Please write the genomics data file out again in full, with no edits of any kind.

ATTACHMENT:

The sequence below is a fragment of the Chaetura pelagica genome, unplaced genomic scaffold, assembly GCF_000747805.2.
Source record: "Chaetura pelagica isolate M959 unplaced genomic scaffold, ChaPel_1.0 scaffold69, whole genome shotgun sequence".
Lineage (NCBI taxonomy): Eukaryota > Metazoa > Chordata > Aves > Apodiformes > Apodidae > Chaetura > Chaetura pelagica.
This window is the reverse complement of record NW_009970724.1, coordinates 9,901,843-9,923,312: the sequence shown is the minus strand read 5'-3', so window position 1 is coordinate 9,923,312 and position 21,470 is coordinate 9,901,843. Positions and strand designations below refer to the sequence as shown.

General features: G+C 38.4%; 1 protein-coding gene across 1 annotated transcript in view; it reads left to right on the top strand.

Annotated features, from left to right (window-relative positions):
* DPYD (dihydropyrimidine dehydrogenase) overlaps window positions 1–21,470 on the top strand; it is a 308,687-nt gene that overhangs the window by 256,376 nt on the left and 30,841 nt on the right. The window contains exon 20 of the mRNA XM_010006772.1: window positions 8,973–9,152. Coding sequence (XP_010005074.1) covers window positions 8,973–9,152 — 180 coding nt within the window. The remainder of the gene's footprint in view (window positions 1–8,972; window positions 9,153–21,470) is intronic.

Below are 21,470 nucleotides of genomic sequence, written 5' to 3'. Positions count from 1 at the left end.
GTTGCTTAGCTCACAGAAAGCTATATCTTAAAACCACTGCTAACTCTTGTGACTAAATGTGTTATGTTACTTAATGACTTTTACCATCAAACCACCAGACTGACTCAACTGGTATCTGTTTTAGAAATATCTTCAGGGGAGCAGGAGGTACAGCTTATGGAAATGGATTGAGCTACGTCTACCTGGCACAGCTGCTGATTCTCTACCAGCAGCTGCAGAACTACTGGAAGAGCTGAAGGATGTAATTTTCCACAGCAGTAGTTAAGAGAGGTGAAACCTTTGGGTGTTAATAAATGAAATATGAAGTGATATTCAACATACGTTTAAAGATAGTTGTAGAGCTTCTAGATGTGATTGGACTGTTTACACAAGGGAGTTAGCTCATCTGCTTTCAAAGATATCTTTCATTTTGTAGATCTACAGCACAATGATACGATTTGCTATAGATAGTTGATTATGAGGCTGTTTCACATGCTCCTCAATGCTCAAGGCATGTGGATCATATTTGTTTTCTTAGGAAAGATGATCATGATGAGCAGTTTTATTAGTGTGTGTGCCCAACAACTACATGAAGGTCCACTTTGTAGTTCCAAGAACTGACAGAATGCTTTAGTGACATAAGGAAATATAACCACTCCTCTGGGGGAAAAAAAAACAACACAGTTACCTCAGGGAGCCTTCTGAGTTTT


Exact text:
The sequence below is a fragment of the Chaetura pelagica genome, unplaced genomic scaffold, assembly GCF_000747805.2.
Source record: "Chaetura pelagica isolate M959 unplaced genomic scaffold, ChaPel_1.0 scaffold69, whole genome shotgun sequence".
Lineage (NCBI taxonomy): Eukaryota > Metazoa > Chordata > Aves > Apodiformes > Apodidae > Chaetura > Chaetura pelagica.
This window is the reverse complement of record NW_009970724.1, coordinates 9,901,843-9,923,312: the sequence shown is the minus strand read 5'-3', so window position 1 is coordinate 9,923,312 and position 21,470 is coordinate 9,901,843. Positions and strand designations below refer to the sequence as shown.

General features: G+C 38.4%; 1 protein-coding gene across 1 annotated transcript in view; it reads left to right on the top strand.

Annotated features, from left to right (window-relative positions):
* DPYD (dihydropyrimidine dehydrogenase) overlaps window positions 1–21,470 on the top strand; it is a 308,687-nt gene that overhangs the window by 256,376 nt on the left and 30,841 nt on the right. The window contains exon 20 of the mRNA XM_010006772.1: window positions 8,973–9,152. Coding sequence (XP_010005074.1) covers window positions 8,973–9,152 — 180 coding nt within the window. The remainder of the gene's footprint in view (window positions 1–8,972; window positions 9,153–21,470) is intronic.

Below are 21,470 nucleotides of genomic sequence, written 5' to 3'. Positions count from 1 at the left end.
GTTGCTTAGCTCACAGAAAGCTATATCTTAAAACCACTGCTAACTCTTGTGACTAAATGTGTTATGTTACTTAATGACTTTTACCATCAAACCACCAGACTGACTCAACTGGTATCTGTTTTAGAAATATCTTCAGGGGAGCAGGAGGTACAGCTTATGGAAATGGATTGAGCTACGTCTACCTGGCACAGCTGCTGATTCTCTACCAGCAGCTGCAGAACTACTGGAAGAGCTGAAGGATGTAATTTTCCACAGCAGTAGTTAAGAGAGGTGAAACCTTTGGGTGTTAATAAATGAAATATGAAGTGATATTCAACATACGTTTAAAGATAGTTGTAGAGCTTCTAGATGTGATTGGACTGTTTACACAAGGGAGTTAGCTCATCTGCTTTCAAAGATATCTTTCATTTTGTAGATCTACAGCACAATGATACGATTTGCTATAGATAGTTGATTATGAGGCTGTTTCACATGCTCCTCAATGCTCAAGGCATGTGGATCATATTTGTTTTCTTAGGAAAGATGATCATGATGAGCAGTTTTATTAGTGTGTGTGCCCAACAACTACATGAAGGTCCACTTTGTAGTTCCAAGAACTGACAGAATGCTTTAGTGACATAAGGAAATATAACCACTCCTCTGGGGGAAAAAAAAACAACACAGTTACCTCAGGGAGCCTTCTGAGTTTT